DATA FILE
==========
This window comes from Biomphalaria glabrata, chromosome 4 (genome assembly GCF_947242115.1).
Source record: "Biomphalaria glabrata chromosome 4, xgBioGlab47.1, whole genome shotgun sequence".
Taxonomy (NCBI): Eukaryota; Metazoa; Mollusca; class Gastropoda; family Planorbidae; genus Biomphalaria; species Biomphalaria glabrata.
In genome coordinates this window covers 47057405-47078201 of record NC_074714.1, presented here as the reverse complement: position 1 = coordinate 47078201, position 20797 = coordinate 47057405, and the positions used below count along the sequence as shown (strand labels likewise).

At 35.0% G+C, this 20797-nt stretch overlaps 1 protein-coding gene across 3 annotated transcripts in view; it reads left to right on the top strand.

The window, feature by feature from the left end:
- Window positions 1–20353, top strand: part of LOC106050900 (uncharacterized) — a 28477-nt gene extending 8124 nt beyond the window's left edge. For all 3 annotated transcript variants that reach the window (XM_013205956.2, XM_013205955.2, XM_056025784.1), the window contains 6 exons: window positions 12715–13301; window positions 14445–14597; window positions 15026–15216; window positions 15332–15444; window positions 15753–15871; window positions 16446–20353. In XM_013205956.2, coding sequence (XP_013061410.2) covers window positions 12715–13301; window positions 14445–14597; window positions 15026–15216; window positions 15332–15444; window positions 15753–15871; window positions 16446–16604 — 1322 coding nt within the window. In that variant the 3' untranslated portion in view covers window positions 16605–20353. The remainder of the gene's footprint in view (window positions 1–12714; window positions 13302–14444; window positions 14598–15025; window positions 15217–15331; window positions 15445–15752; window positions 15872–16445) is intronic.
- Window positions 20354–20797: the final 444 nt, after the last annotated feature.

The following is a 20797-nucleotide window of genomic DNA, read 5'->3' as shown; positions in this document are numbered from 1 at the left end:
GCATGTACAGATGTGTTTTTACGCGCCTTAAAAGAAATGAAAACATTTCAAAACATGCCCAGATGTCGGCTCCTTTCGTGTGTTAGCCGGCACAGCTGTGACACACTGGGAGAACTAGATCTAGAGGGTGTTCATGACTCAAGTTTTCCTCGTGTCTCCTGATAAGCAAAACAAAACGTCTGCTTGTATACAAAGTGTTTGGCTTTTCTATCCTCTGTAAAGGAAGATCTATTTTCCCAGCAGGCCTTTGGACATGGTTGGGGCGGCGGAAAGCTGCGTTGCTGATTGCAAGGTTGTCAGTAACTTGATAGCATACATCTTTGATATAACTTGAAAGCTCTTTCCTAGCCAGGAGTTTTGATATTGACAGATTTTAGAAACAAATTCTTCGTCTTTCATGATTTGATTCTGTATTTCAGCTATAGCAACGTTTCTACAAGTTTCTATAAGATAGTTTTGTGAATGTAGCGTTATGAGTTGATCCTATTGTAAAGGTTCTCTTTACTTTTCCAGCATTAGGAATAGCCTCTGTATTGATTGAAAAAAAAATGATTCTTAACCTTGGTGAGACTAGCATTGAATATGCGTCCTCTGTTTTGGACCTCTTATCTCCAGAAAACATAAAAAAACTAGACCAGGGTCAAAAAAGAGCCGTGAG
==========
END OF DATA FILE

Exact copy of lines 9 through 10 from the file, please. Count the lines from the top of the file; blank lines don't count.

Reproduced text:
The following is a 20797-nucleotide window of genomic DNA, read 5'->3' as shown; positions in this document are numbered from 1 at the left end:
GCATGTACAGATGTGTTTTTACGCGCCTTAAAAGAAATGAAAACATTTCAAAACATGCCCAGATGTCGGCTCCTTTCGTGTGTTAGCCGGCACAGCTGTGACACACTGGGAGAACTAGATCTAGAGGGTGTTCATGACTCAAGTTTTCCTCGTGTCTCCTGATAAGCAAAACAAAACGTCTGCTTGTATACAAAGTGTTTGGCTTTTCTATCCTCTGTAAAGGAAGATCTATTTTCCCAGCAGGCCTTTGGACATGGTTGGGGCGGCGGAAAGCTGCGTTGCTGATTGCAAGGTTGTCAGTAACTTGATAGCATACATCTTTGATATAACTTGAAAGCTCTTTCCTAGCCAGGAGTTTTGATATTGACAGATTTTAGAAACAAATTCTTCGTCTTTCATGATTTGATTCTGTATTTCAGCTATAGCAACGTTTCTACAAGTTTCTATAAGATAGTTTTGTGAATGTAGCGTTATGAGTTGATCCTATTGTAAAGGTTCTCTTTACTTTTCCAGCATTAGGAATAGCCTCTGTATTGATTGAAAAAAAAATGATTCTTAACCTTGGTGAGACTAGCATTGAATATGCGTCCTCTGTTTTGGACCTCTTATCTCCAGAAAACATAAAAAAACTAGACCAGGGTCAAAAAAGAGCCGTGAG